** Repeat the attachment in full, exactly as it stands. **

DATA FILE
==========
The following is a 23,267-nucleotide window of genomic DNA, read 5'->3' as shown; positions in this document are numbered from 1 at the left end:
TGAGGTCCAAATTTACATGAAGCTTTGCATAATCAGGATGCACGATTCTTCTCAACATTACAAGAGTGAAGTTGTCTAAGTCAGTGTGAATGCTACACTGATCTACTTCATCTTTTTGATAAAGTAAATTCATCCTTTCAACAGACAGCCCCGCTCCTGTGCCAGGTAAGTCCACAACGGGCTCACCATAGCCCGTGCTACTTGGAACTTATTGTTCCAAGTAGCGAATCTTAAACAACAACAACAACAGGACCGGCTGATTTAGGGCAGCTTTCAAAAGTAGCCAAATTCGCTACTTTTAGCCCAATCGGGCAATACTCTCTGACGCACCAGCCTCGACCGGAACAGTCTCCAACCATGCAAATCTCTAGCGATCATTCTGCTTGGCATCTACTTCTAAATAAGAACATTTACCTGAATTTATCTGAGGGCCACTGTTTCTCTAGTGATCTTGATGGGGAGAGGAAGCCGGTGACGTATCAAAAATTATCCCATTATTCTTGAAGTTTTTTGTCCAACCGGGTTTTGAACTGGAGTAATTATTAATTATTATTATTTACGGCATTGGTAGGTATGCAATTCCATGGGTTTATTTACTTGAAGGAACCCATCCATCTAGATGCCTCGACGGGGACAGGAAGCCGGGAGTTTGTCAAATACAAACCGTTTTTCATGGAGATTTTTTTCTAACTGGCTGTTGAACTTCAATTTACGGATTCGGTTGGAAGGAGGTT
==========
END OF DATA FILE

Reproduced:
The following is a 23,267-nucleotide window of genomic DNA, read 5'->3' as shown; positions in this document are numbered from 1 at the left end:
TGAGGTCCAAATTTACATGAAGCTTTGCATAATCAGGATGCACGATTCTTCTCAACATTACAAGAGTGAAGTTGTCTAAGTCAGTGTGAATGCTACACTGATCTACTTCATCTTTTTGATAAAGTAAATTCATCCTTTCAACAGACAGCCCCGCTCCTGTGCCAGGTAAGTCCACAACGGGCTCACCATAGCCCGTGCTACTTGGAACTTATTGTTCCAAGTAGCGAATCTTAAACAACAACAACAACAGGACCGGCTGATTTAGGGCAGCTTTCAAAAGTAGCCAAATTCGCTACTTTTAGCCCAATCGGGCAATACTCTCTGACGCACCAGCCTCGACCGGAACAGTCTCCAACCATGCAAATCTCTAGCGATCATTCTGCTTGGCATCTACTTCTAAATAAGAACATTTACCTGAATTTATCTGAGGGCCACTGTTTCTCTAGTGATCTTGATGGGGAGAGGAAGCCGGTGACGTATCAAAAATTATCCCATTATTCTTGAAGTTTTTTGTCCAACCGGGTTTTGAACTGGAGTAATTATTAATTATTATTATTTACGGCATTGGTAGGTATGCAATTCCATGGGTTTATTTACTTGAAGGAACCCATCCATCTAGATGCCTCGACGGGGACAGGAAGCCGGGAGTTTGTCAAATACAAACCGTTTTTCATGGAGATTTTTTTCTAACTGGCTGTTGAACTTCAATTTACGGATTCGGTTGGAAGGAGGTT